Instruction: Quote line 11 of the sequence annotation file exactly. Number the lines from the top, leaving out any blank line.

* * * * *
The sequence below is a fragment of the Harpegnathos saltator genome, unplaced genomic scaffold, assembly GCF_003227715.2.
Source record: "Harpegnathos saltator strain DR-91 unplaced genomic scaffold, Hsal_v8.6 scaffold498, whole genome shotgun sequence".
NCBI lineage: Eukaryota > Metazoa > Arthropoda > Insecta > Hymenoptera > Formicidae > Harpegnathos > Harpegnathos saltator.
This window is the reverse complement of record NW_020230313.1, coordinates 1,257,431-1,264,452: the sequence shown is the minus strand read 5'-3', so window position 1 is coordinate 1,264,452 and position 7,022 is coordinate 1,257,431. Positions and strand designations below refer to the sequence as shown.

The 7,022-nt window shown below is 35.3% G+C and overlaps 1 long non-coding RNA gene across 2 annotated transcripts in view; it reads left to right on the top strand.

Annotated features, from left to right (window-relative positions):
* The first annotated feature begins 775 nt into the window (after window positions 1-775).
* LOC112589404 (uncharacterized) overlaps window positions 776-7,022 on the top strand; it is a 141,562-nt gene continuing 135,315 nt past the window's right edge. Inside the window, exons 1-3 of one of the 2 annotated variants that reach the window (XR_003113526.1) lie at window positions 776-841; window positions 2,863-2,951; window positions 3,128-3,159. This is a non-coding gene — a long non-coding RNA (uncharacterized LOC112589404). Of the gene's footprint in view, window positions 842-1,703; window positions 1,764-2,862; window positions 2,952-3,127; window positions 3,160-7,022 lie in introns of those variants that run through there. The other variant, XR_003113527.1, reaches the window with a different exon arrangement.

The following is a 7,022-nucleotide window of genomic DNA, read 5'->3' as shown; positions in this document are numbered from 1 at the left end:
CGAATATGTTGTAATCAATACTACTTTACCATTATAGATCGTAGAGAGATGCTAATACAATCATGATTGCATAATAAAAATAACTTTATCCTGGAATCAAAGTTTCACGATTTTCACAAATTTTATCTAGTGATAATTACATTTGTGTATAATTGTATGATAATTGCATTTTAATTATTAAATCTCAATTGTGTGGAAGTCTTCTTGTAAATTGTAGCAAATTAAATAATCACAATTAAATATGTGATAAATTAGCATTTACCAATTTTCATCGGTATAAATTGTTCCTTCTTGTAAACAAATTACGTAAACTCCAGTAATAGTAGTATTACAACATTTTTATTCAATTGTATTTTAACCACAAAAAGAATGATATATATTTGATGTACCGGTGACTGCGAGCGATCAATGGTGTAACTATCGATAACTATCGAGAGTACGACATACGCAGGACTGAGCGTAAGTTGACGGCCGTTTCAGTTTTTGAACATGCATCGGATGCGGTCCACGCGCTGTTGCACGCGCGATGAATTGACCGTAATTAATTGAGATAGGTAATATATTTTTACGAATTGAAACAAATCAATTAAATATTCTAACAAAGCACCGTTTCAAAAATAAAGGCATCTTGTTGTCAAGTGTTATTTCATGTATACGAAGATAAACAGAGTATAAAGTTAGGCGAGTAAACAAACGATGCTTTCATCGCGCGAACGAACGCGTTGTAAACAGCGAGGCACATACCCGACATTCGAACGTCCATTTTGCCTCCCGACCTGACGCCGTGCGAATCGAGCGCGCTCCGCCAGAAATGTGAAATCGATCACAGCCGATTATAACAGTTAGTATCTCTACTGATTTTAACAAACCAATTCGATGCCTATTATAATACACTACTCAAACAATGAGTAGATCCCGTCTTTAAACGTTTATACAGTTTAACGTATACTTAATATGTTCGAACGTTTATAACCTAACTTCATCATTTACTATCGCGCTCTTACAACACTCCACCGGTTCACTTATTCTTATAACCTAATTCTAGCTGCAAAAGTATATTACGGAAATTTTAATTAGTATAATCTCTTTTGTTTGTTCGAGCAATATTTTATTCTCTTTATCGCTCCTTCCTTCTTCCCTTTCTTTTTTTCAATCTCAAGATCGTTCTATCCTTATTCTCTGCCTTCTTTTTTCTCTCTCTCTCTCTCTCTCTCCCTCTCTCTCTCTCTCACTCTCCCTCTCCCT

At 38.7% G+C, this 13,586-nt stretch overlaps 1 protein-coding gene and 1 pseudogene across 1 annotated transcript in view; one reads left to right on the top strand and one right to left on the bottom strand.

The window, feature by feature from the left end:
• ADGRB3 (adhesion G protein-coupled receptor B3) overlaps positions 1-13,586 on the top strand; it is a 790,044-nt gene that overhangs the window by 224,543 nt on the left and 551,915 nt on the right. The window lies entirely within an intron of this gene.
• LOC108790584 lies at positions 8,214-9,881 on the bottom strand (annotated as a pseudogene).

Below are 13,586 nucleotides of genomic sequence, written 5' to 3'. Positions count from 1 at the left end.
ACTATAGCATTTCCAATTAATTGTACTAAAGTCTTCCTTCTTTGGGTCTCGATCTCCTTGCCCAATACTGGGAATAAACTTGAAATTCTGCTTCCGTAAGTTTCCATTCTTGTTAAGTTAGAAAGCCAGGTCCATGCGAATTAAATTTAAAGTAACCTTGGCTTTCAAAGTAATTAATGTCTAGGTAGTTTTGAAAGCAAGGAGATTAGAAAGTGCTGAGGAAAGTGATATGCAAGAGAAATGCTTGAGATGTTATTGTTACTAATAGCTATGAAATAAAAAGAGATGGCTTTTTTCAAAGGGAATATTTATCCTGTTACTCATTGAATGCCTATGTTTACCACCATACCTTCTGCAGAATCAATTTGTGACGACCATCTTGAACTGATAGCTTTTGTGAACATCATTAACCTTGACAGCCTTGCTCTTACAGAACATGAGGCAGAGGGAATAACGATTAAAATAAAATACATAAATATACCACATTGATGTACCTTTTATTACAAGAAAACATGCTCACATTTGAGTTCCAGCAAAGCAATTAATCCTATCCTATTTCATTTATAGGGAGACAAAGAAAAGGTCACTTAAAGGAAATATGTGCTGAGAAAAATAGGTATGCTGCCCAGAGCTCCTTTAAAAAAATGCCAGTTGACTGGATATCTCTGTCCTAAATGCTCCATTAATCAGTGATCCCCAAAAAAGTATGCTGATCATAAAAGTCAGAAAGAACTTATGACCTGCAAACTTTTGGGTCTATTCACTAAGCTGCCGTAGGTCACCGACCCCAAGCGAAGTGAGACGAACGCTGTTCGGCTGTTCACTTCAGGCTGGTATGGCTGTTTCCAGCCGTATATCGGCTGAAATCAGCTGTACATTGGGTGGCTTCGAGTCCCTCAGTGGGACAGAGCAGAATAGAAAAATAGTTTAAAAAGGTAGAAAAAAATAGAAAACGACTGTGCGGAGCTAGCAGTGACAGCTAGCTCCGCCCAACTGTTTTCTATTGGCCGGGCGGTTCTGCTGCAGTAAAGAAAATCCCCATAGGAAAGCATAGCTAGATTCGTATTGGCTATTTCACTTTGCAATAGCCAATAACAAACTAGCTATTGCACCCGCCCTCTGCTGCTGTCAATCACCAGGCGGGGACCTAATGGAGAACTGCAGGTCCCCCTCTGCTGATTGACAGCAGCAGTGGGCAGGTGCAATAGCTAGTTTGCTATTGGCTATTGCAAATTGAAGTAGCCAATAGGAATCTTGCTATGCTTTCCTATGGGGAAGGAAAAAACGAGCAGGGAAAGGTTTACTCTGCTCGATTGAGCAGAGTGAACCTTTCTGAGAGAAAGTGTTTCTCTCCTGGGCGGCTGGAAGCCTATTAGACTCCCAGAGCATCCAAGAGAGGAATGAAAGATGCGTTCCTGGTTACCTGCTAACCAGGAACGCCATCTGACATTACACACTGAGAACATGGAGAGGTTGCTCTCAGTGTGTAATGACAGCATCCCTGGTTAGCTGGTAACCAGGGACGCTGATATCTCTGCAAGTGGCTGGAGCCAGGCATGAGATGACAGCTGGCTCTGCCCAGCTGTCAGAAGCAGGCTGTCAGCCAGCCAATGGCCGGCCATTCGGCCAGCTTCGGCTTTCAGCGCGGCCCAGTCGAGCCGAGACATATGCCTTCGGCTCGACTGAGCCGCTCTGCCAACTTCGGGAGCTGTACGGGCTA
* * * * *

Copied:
At 38.7% G+C, this 13,586-nt stretch overlaps 1 protein-coding gene and 1 pseudogene across 1 annotated transcript in view; one reads left to right on the top strand and one right to left on the bottom strand.